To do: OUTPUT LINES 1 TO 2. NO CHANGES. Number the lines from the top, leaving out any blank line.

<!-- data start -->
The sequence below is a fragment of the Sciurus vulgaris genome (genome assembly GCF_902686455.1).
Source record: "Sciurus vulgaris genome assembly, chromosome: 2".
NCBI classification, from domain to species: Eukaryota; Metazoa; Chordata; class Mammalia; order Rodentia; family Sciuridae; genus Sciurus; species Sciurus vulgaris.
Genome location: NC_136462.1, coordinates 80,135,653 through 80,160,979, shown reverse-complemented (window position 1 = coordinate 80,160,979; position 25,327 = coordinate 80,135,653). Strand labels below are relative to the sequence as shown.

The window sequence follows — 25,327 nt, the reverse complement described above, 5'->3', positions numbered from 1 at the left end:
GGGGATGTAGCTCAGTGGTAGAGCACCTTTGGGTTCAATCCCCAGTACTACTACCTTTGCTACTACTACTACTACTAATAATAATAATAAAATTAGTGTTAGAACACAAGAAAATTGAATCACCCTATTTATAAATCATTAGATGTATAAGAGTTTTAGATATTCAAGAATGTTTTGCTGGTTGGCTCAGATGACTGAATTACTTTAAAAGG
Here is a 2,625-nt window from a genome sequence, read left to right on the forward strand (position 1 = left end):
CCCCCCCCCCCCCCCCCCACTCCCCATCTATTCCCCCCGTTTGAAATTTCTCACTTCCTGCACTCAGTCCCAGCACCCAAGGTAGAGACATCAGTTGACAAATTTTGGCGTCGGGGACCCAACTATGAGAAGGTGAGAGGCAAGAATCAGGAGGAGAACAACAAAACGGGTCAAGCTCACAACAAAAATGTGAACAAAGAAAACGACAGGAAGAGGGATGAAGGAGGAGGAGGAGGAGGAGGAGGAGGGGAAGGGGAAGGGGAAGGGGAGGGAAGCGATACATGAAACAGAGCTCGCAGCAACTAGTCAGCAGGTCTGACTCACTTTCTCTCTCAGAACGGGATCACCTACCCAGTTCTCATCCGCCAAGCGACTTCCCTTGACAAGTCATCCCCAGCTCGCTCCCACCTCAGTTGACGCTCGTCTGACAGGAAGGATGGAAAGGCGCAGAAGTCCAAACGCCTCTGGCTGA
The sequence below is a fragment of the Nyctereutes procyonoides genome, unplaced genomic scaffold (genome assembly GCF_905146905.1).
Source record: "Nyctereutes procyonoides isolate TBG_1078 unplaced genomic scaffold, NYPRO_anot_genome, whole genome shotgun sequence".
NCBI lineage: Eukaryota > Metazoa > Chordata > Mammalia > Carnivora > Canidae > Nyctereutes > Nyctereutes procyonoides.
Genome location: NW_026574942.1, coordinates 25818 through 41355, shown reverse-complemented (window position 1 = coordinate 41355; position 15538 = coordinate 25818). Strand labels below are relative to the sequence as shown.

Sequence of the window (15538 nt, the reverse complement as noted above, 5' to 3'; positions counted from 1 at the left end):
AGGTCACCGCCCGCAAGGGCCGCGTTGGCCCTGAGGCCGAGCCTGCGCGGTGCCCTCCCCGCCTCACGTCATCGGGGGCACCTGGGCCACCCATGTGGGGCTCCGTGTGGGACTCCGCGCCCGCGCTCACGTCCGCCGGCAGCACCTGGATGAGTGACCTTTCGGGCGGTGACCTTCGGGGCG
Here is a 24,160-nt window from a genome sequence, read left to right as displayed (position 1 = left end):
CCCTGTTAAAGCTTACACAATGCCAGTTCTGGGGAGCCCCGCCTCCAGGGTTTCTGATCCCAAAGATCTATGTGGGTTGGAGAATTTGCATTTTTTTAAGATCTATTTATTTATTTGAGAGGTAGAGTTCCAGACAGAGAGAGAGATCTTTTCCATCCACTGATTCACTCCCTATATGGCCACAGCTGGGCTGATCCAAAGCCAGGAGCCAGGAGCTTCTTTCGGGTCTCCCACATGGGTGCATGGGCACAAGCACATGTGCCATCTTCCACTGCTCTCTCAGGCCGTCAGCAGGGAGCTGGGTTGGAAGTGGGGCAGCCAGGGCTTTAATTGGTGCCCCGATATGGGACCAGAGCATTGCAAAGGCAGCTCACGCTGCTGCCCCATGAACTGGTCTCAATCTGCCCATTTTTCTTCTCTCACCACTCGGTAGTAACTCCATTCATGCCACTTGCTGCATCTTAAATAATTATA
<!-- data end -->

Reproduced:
The sequence below is a fragment of the Sciurus vulgaris genome (genome assembly GCF_902686455.1).
Source record: "Sciurus vulgaris genome assembly, chromosome: 2".